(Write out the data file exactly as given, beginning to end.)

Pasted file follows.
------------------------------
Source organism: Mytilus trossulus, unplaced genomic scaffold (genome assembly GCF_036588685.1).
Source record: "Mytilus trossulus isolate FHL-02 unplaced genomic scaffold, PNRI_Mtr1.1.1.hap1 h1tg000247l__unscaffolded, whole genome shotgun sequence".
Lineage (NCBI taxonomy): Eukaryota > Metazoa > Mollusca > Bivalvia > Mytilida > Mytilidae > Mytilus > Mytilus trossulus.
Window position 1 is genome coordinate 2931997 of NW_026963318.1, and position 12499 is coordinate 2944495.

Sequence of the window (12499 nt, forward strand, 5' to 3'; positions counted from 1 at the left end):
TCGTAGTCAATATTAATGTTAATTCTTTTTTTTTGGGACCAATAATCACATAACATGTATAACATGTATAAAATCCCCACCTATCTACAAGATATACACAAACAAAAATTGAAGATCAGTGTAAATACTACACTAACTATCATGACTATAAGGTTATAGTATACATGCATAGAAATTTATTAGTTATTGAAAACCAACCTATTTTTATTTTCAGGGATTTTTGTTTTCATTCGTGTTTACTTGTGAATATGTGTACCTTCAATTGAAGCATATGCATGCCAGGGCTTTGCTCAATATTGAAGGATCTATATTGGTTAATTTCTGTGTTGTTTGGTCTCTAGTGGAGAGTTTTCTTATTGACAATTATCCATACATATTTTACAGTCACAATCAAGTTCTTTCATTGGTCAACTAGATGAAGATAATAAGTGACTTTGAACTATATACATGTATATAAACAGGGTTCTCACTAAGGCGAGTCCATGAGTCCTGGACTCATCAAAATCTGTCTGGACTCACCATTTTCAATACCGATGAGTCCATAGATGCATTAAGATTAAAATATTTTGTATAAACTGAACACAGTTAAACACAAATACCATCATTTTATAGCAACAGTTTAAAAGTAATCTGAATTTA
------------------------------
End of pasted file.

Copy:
Source organism: Mytilus trossulus, unplaced genomic scaffold (genome assembly GCF_036588685.1).
Source record: "Mytilus trossulus isolate FHL-02 unplaced genomic scaffold, PNRI_Mtr1.1.1.hap1 h1tg000247l__unscaffolded, whole genome shotgun sequence".
Lineage (NCBI taxonomy): Eukaryota > Metazoa > Mollusca > Bivalvia > Mytilida > Mytilidae > Mytilus > Mytilus trossulus.
Window position 1 is genome coordinate 2931997 of NW_026963318.1, and position 12499 is coordinate 2944495.

Sequence of the window (12499 nt, forward strand, 5' to 3'; positions counted from 1 at the left end):
TCGTAGTCAATATTAATGTTAATTCTTTTTTTTTGGGACCAATAATCACATAACATGTATAACATGTATAAAATCCCCACCTATCTACAAGATATACACAAACAAAAATTGAAGATCAGTGTAAATACTACACTAACTATCATGACTATAAGGTTATAGTATACATGCATAGAAATTTATTAGTTATTGAAAACCAACCTATTTTTATTTTCAGGGATTTTTGTTTTCATTCGTGTTTACTTGTGAATATGTGTACCTTCAATTGAAGCATATGCATGCCAGGGCTTTGCTCAATATTGAAGGATCTATATTGGTTAATTTCTGTGTTGTTTGGTCTCTAGTGGAGAGTTTTCTTATTGACAATTATCCATACATATTTTACAGTCACAATCAAGTTCTTTCATTGGTCAACTAGATGAAGATAATAAGTGACTTTGAACTATATACATGTATATAAACAGGGTTCTCACTAAGGCGAGTCCATGAGTCCTGGACTCATCAAAATCTGTCTGGACTCACCATTTTCAATACCGATGAGTCCATAGATGCATTAAGATTAAAATATTTTGTATAAACTGAACACAGTTAAACACAAATACCATCATTTTATAGCAACAGTTTAAAAGTAATCTGAATTTA